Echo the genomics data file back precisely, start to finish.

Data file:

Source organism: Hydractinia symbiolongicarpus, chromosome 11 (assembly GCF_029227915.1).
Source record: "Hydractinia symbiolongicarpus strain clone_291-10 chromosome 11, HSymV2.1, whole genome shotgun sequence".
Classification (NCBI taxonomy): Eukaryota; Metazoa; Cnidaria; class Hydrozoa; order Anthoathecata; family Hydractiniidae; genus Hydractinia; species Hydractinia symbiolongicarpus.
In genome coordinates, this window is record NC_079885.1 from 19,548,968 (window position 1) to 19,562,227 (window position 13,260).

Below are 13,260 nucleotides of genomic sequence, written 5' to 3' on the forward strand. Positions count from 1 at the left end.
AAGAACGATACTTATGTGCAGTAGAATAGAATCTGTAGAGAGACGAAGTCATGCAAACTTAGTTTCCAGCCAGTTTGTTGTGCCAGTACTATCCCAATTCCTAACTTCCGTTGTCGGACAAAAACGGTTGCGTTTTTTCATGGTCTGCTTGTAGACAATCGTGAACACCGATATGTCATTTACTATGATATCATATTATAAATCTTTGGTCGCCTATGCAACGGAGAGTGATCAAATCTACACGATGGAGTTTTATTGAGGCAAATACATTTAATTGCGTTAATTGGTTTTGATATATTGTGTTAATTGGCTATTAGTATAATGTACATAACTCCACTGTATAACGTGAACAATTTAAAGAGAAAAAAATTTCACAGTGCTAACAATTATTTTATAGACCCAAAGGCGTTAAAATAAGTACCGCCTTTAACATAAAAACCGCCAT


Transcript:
Source organism: Hydractinia symbiolongicarpus, chromosome 11 (assembly GCF_029227915.1).
Source record: "Hydractinia symbiolongicarpus strain clone_291-10 chromosome 11, HSymV2.1, whole genome shotgun sequence".
Classification (NCBI taxonomy): Eukaryota; Metazoa; Cnidaria; class Hydrozoa; order Anthoathecata; family Hydractiniidae; genus Hydractinia; species Hydractinia symbiolongicarpus.
In genome coordinates, this window is record NC_079885.1 from 19,548,968 (window position 1) to 19,562,227 (window position 13,260).

Below are 13,260 nucleotides of genomic sequence, written 5' to 3' on the forward strand. Positions count from 1 at the left end.
AAGAACGATACTTATGTGCAGTAGAATAGAATCTGTAGAGAGACGAAGTCATGCAAACTTAGTTTCCAGCCAGTTTGTTGTGCCAGTACTATCCCAATTCCTAACTTCCGTTGTCGGACAAAAACGGTTGCGTTTTTTCATGGTCTGCTTGTAGACAATCGTGAACACCGATATGTCATTTACTATGATATCATATTATAAATCTTTGGTCGCCTATGCAACGGAGAGTGATCAAATCTACACGATGGAGTTTTATTGAGGCAAATACATTTAATTGCGTTAATTGGTTTTGATATATTGTGTTAATTGGCTATTAGTATAATGTACATAACTCCACTGTATAACGTGAACAATTTAAAGAGAAAAAAATTTCACAGTGCTAACAATTATTTTATAGACCCAAAGGCGTTAAAATAAGTACCGCCTTTAACATAAAAACCGCCAT